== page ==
Although I’m not really a connoisseur of short stories, I often find that when I dip into the right collection, I can be very satisfied with the results. I found that when I read this book I was extremely receptive to the shifting locale and the emotional vulnerability of the women whose stories were laid out for me. It was a very promising read, and one that I was able to breeze through in a few short hours. I think that Raymond did a remarkable job with keeping things fresh but not too light for deeper reflection. An interesting collection. Recommended.


This book was provided as a complimentary review copy.

15 comments:

DCMetroreader said...

I really enjoyed her short stories too when I read this collection.

Sandy Nawrot said...

When short stories are good, they are GOOD. Lahiri is the perfect example of the fact that they don't even need to be happy to sweep you off your feet. I just read another review of this yesterday, and it is sounding like a wonderful read.

TheBookGirl said...

I'm not much for short stories. I'm not sure why, except that it may be related to my preference for really long novels -- I just like to sink my teeth into my fiction I guess, and the "short"ness of stories doesn't let me do that I guess.

If I were to read stories, tho, lol, your review of this collection makes it seem like a good one. The fact that you found something interesting about each of the women and their different narratives says alot for the author.

rhapsodyinbooks said...

Penguin research in Antarctica sounds appealing to me. Or research on chimpanzees in Africa maybe. But only in theory. In practice, I would want a nice hotel and good temperatures. Sounds like an interesting collection of stories!

bermudaonion said...

I've found that short stories are perfect when life is really hectic. This collection sounds good to me.

Wall-to-wall books said...

Oh wow, this sounds like a really good book! I am not usually a short short person either. But I am a fan or writings about strong women, and women who never gave up on themselves. This sounds like that kind of book. I also like reading about other countries.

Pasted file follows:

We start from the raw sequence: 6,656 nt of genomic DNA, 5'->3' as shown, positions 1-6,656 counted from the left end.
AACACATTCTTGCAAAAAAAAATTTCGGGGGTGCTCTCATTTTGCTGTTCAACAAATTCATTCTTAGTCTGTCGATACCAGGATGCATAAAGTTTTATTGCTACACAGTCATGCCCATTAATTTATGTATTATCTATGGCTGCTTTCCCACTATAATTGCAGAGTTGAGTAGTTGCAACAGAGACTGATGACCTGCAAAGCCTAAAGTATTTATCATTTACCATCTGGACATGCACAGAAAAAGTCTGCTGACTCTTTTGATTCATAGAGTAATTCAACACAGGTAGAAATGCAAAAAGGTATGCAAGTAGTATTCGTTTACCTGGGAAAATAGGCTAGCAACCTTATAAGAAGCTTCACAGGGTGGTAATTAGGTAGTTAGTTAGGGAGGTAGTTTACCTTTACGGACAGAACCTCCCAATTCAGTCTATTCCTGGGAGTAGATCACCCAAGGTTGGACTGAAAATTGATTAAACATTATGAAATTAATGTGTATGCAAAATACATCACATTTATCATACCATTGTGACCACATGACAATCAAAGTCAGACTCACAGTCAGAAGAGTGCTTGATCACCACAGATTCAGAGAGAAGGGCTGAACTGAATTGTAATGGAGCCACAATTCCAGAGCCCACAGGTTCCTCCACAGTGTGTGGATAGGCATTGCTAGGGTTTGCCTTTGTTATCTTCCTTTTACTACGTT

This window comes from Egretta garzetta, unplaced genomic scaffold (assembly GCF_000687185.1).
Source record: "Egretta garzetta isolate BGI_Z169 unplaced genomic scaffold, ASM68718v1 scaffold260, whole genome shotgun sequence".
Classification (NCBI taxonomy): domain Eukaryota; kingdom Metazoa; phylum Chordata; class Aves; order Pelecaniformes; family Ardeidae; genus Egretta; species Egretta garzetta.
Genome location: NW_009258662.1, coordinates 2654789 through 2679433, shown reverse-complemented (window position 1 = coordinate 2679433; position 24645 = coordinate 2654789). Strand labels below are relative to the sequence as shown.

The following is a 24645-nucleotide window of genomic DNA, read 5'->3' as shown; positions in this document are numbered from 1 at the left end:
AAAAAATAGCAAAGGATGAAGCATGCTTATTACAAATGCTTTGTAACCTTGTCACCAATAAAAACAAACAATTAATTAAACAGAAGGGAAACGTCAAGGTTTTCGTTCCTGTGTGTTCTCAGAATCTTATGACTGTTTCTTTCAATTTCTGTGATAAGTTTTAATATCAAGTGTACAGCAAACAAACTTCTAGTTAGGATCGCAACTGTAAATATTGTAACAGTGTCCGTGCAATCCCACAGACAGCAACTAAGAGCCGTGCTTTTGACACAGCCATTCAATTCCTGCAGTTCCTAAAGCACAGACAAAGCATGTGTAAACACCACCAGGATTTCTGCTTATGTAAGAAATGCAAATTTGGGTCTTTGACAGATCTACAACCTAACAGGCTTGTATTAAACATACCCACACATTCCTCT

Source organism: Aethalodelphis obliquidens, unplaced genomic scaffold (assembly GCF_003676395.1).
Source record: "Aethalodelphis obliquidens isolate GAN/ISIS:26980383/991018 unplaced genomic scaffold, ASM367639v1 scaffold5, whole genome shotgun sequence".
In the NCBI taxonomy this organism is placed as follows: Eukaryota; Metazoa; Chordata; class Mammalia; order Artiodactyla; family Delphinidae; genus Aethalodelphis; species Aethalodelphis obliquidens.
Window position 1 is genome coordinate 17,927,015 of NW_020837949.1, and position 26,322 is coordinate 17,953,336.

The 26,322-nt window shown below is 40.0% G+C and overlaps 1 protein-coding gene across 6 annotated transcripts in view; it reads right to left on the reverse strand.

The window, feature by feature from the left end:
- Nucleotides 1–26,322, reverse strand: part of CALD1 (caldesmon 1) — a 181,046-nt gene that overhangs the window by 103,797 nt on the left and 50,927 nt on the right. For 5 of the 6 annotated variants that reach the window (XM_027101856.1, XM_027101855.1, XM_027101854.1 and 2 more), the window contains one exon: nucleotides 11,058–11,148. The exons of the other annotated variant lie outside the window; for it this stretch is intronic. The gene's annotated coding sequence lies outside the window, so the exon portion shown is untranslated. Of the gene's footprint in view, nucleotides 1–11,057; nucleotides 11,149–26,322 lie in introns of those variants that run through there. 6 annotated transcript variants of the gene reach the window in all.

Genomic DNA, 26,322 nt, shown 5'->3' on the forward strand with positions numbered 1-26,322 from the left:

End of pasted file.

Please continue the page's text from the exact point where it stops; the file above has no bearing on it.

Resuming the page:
Thanks for the great review!

Geosi said...

There are really nice collection of short stories out there and this seems like one. I often read short stories after a long row of chunksters.

Jenny said...

These sound really thought provoking. I love the experience of being able to relate to other women in some way, even if it's just in sharing similar emotions. This one sounds great!

Paulita said...

I don't usually like short stories, but you make this collection sound very intriguing.

Jenners said...

I like the common thread that holds these stories together. It would have been fun to research all those vacations. And I've been wary of short stories in the past … until I discovered Jhumpa Lahiri.

Aths said...

I'm not a fan of short story collections either, but this one has just the right amount of diversity that it might work. I will have to look for it - the whole bunch of stories are intriguing me. Fabulous review!

Anna said...

I'm glad to see you enjoyed this one. I'm picky about short stories, too, but I really loved this collection.

Amy said...

I'm happy to see you liked this one so much. Interesting thread to the stories, the aspect of change and emotions and being out of the ordinary life. Really sounds neat.

Amy said...

This sounds like an amazing collection of short stories. I like that they are all about women looking for some sort of change in their lives be it emotional, physical, social etc. It sounds like some of them may not have even realized, initially, anyway that they were seeking change.
I always enjoy short story collections and mean to read many more than I do. I love that you review many collections. I think I'm going to start trying to do this. Anyway, thank you for bringing this collection and author to my attention. I'm listing Forgeting English on my tbr 'tome'!

Bea Sempere said...

This sounds great. Congratulations, Midge. I'm adding this to my TBR list.

Nice review Zibilee.

Post a Comment

 
Blogger Template by Delicious Design Studio